Lymphedema is a chronic condition, which may either be caused due to abnormal development of the lymphatic system or due to the injury to the lymphatic vasculature. The abnormal development of the lymphatic system is denoted as primary lymphedema, whereas, the injury to the lymphatic vasculature is termed as secondary lymphedema. The condition, most commonly involves the extremities, but genitals may also be involved. It is a progressive condition in which the area enlarges due to poor lymphatic drainage. The chronic interstitial fluid accumulation can cause fibrosis, inflammation & fat deposition leading to hypertrophy of the affected area. This can result in severe infections, skin changes, functional disability, morbidity & malignant transformation. In the United States alone, there are about 5 million individuals & 1 in every 1000 American suffering from lymphedema. Currently, about 200 million people suffer from lymphedema, all across the world.
Is Lymphedema Related To Obesity?
There have been clinical evidences that link severe obesity to being a major risk factor in the development of secondary lymphedema due to damage of the lymphatic vasculature. In most cases, lymphedema is secondary to breast cancer treatment. Other risk factor of lymphedema includes weight gain post-surgery & extreme weight gain with body mass index (BMI) of over 50. BMI of over 50 has been linked to lower extremity lymphedema. The greater chance of lower body lymphedema might be related to preferential fat tissue deposition in the lower extremities in comparison to the upper extremities along with the positioning of the lower extremities leading to impairment of lymphatic drainage against gravity.
Researches have also pointed toward profound changes in lymphatic function secondary to obesity & dietary changes. Animal Researches have shown that defective APOE (apolipoprotein E) gene is related to abnormally high levels of circulating cholesterol & eventually develop defects in lymphatic system, including decreased interstitial fluid transport capacity, abnormal lymphatic valves & impaired concentration of immune cells. These animals, when fed with high fat diet were modestly obese with decreased lymphatic transport, reduced lymph node uptake of interstitial fluid & abnormal lymph node architecture. These changes are reversible, which are consistent with reports demonstrating improvement in lymphedema symptoms with persistent weight loss regimen.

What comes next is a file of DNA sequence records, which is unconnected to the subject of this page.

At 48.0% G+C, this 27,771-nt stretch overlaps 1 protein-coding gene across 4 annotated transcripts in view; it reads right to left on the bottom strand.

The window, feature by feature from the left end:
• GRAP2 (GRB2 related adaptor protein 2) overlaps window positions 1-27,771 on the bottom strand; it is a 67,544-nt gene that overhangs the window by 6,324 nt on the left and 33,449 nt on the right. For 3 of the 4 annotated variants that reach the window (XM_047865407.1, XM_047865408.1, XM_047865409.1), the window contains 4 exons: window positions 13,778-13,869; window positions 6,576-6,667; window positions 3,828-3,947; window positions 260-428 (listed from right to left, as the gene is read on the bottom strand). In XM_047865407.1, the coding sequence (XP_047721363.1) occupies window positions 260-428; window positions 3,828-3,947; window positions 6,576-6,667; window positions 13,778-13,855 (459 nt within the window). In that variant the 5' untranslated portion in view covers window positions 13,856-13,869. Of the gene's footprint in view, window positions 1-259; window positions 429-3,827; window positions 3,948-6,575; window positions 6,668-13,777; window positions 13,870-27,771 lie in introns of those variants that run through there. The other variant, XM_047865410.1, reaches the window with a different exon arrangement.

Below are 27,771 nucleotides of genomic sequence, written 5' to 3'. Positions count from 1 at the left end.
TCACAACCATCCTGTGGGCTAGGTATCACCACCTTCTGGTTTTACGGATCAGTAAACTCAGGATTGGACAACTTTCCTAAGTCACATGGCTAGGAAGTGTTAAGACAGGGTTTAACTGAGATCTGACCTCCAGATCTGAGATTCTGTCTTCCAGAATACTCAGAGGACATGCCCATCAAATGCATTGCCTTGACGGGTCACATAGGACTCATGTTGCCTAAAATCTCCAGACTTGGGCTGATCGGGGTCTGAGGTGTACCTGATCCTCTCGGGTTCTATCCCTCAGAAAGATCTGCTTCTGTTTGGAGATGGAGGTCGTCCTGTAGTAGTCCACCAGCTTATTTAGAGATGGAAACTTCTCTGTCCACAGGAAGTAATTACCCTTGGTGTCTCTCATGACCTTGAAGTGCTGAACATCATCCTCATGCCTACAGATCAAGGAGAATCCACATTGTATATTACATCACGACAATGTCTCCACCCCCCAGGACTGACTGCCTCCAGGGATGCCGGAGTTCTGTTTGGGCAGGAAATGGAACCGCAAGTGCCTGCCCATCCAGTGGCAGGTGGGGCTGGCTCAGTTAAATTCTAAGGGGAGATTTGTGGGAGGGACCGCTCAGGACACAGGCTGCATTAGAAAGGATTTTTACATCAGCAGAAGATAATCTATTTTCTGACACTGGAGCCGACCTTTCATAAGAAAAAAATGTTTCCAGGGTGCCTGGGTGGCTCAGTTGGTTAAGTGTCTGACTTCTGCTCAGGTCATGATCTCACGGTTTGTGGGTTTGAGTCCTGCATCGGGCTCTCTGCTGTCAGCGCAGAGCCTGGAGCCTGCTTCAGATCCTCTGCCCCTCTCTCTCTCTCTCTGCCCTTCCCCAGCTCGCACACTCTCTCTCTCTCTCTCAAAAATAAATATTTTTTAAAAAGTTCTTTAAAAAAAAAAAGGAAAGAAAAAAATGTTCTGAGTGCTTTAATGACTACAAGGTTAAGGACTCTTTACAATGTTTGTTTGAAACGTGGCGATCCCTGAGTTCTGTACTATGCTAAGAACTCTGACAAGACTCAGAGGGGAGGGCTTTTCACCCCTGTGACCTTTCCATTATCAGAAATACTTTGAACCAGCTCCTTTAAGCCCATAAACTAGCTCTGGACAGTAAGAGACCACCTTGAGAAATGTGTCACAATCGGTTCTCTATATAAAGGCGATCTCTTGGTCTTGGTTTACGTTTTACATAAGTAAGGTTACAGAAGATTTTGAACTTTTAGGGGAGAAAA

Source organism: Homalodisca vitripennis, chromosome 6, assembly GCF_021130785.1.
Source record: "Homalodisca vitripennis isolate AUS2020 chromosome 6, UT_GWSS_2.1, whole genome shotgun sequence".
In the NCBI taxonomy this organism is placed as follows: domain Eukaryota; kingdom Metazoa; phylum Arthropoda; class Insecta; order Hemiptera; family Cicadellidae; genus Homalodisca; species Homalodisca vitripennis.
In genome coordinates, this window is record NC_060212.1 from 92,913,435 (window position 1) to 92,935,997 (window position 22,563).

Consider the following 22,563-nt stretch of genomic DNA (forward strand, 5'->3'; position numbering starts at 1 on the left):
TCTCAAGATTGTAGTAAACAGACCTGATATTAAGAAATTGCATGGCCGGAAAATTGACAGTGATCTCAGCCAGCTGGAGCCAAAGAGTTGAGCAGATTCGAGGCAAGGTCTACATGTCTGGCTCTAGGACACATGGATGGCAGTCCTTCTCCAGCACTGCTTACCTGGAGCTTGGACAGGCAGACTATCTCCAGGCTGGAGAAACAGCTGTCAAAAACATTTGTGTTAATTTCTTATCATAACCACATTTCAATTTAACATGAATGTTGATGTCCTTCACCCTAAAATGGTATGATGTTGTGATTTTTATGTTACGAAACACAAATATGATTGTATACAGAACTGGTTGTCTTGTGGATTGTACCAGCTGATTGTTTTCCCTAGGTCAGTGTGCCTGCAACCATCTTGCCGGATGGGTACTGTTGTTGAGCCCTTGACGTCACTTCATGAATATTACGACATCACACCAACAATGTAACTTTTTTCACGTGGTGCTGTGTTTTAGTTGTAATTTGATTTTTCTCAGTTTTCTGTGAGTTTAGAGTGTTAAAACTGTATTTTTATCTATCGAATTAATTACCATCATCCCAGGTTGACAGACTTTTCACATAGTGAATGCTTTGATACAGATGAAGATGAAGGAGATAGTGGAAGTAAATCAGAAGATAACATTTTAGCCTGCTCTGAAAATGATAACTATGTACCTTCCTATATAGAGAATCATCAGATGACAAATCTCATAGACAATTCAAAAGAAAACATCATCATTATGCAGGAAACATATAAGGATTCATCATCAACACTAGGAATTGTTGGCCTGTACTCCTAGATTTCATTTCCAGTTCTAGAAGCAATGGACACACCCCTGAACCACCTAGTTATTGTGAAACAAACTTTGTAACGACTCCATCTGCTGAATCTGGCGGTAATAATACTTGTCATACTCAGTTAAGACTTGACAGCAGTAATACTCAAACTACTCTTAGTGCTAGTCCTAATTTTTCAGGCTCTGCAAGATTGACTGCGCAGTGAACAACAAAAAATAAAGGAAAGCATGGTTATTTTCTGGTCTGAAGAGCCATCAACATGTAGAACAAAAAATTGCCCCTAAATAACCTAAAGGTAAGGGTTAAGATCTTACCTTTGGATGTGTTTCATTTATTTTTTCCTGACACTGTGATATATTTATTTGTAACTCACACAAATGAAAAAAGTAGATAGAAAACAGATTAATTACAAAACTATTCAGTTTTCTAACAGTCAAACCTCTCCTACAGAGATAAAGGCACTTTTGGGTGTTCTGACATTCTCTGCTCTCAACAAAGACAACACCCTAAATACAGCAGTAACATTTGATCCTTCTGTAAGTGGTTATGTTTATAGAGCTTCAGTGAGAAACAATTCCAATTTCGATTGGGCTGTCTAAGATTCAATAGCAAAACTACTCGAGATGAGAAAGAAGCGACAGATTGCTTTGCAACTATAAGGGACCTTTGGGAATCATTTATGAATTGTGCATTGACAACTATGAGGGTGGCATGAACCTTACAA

Pathophysiology Of Lymphedema In Relation To Obesity
The pathophysiology of lymphedema in obese individuals is largely unknown, although there is a clear link between lymphedema & obesity in post-surgical patients.
Although, there exists a clear relation between the two, it is still not clear whether obesity causes lymphedema due to increased production of lymph from an enlarging limb leading to disturbance in the lymphatic drainage, or due to compression of the lymphatics due to adipose tissue deposition, or due to direct injury in the lymphatic endothelium by changes in diet or body weight. However, research in mice has suggested inflammation & up-regulation of adipocyte differentiation genes including peroxisome proliferator-activated receptor gamma (PPAR) & CCAAT enhancer-binding protein alpha (CEPB) & increased activity of adipokines (hormones produced by adipose tissues) in individuals with impaired lymphatic flow.
Interrelation Between Lymphedema & Obesity
Recent researches have proposed that lymphedema & obesity are reciprocally interrelated to each other. This means that not only obesity leads to lymphedema, but lymphedema might also cause obesity due to increased adipose tissue deposition. Researches have shown that lymphedema associated fat deposition is caused by both hypertrophy & proliferation of local adipocytes (fat cells) & is similar to that found in fat depots in obese patients. In addition to fat depots similar to those found in obese patients, lymphedema associated fat deposition tissue also shows “crown like structures”, which increased the aggressive behavior & chances of malignancies of these lymphedema tissues.
Lymphedema can be managed by weight management programs that might include nutritional counseling &/or surgical weight loss options to reduce the rate or severity of lymphedema in at-risk patients. These approaches might lead to improved lymphatic function & increased clearance of interstitial fluid.